Last night I went to the Social Media Club meeting (#SMCBoston) held at Hill Holiday’s State Street offices. Hill Holiday kicked things off with a multi-media overview of their incredibly creative Chili’s campaign (using P.J. Bland’s.) I loved the idea of using social media to “activate assets.” (Sounds like Joss Whedon’s Dollhouse, doesn’t it?) And, the entire connected universe, wow. Impressive…budget. With a short introduction for and from each, the panel was introduced.
- Terry Lozoff, Street Attack – using social media across a grass roots campaign for Ashoka and Best Buy’s @15 program. (Full disclosure, I worked on this project too.)
- Sean Corcoran, Forrester – overview of various big brands’ use of SocMed (Starbucks, H&R Block, Hershey’s, Flavorpill, Nike.)
- Ken Peters, Text 100 – FujiFilm, Xerox
- Vicki Rellas , Mom Central – Feld Family program, Disney on Ice and Ringling Brothers
- Mike Spataro, Visible Technologies – GM’s Trucast (measuring and analyzing 250 different issues across the SocMed universe proved to be a precursor to today’s woes.)
Then we settled down into a nice rhythm of questions and answers. Some bon mots from the panel made me consider speaking engagements in the world of Twitter. The day of the panel Twitter was having more than its usual woes and Twitter search was faltering, which slammed Twitterfall and made the live tweets pretty-much non-existent during 2/3 of the panel. Then, when they finally reappeared, they had been delayed so we were getting feedback to comments more than 30 minutes old.
My First Question of the Night: Should speakers in social media-savvy venues play to the Twitter-happy audience? Forget telling a story and go for the 140 character or less sound bites? Do speakers today need to worry about cohesiveness and deep points? Are we going to lose sight of what it means to be an excellent “long form” speaker?
Some little Twitter-friendly comments I noted (yes, with my pen on a piece of scrap paper):
- Mike says he laughs when he hears someone say SocMed isn’t measurable. (Me too.)
- Sean said looking at what is going on in SocMed is only part of the research. Non social media research (conducted by LightSpeed) said 90% of moms had no idea what a Motrin Mom was.
- Terry “Social Media is like Iraq, need an In and Out strategy.” (First big crowd reaction of the night.) Terry also got audience reaction by saying “Facebook still doesn’t know what it’s doing.”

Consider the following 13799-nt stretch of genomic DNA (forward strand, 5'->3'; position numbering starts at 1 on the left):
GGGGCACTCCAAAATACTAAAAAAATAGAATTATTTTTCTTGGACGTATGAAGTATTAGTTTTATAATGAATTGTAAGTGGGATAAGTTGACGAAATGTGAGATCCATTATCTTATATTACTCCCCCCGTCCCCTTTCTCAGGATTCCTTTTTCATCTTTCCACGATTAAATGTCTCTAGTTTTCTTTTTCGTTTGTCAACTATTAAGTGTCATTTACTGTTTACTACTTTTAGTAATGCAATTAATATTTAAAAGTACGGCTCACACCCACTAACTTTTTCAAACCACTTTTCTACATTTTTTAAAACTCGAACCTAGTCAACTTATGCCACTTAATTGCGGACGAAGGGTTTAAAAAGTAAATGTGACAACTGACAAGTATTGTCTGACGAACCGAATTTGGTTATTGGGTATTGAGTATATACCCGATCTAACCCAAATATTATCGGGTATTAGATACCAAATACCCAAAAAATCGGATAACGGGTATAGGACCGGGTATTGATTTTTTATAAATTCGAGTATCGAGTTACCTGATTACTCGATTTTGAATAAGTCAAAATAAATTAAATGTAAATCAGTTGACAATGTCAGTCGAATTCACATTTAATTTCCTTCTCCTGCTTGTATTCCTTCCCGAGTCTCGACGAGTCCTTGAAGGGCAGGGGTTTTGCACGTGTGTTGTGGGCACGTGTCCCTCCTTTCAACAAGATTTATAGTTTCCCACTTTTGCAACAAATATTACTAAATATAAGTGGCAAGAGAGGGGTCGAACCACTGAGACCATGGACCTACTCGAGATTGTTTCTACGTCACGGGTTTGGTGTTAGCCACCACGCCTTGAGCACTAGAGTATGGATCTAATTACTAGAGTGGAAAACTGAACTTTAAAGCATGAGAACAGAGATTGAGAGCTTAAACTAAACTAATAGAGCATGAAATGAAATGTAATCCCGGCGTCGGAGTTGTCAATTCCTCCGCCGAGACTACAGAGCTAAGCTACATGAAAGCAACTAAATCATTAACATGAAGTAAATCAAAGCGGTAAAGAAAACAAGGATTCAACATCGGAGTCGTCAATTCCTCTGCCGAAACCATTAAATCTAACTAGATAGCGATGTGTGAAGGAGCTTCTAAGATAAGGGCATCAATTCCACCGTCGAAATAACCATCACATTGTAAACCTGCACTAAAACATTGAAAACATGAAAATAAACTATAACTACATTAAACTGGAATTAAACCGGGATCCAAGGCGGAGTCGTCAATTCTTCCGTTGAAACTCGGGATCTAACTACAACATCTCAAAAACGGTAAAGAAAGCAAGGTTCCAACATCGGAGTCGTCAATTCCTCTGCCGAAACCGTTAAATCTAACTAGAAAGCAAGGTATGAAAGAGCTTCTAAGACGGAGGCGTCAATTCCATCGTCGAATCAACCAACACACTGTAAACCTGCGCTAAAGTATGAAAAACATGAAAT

My Second question of the Night: Ken casually threw out this statement as a response to one of the questions. “Big Brands have bigger risk in social media.” I think I actually rose from my seat slightly at that one. Coming off a start-up like I have recently, I have to take issue with that (although I will give Ken a bye on it since he’s representing a number of big brands, maybe he has to say that.)
Done right, with openness and thought involved, social media is probably less risky than many other forms of marketing (or, should I say marketing tools or channels?) Big brands can afford the resources and tools to do social media right. Often, like in other things, start-ups and small brands are struggling to keep up. SocMed isn’t free – it takes time, money and resources like any other marketing program. I submit that big companies, with big brands and big footprints and bigger budgets have less risk. They have an established name and a presence outside of social media whereas a small company’s mistakes in social media are more likely to be all that someone knows of them, and their mistakes can be fatal.
Which leads us right to my third question of the night: Not picking on Ken but he spoke up in response to a question around prioritizing responses to social media denizens. He’s looking at social media the same way he looks at mass media – by the size of the audience as a measure of influence. Hmm, have to say that it is tempting to do but there has to be an understanding of how things like SEO play into influence. Maybe “I” only have 3000 followers on Twitter and my blog is read by only a few hundred people but what do you do with a social media user whose blog pops up in the number one spot for a key search term? Search is the great equalizer. “The number of people who use Google’s services every day is now in the hundreds of millions,” reads The Official Google Blog. If you are nowhere with search, you are not doing well. Conversely, it is possible to have a small network of followers and SocMed friends and be widely read through search. Think long and hard before you dismiss someone based solely on the size of their circle of followers. (There’s also a consideration of the size of the followers’ circle but I am assuming someone at Text 100 is doing the math about the power of those connections.)
And, once more, I discovered that Tweetups , those wonderful in-person connections, are invaluable. I wasn’t the only person to look around the room and realize I “knew” a huge percentage of the room but had never met them.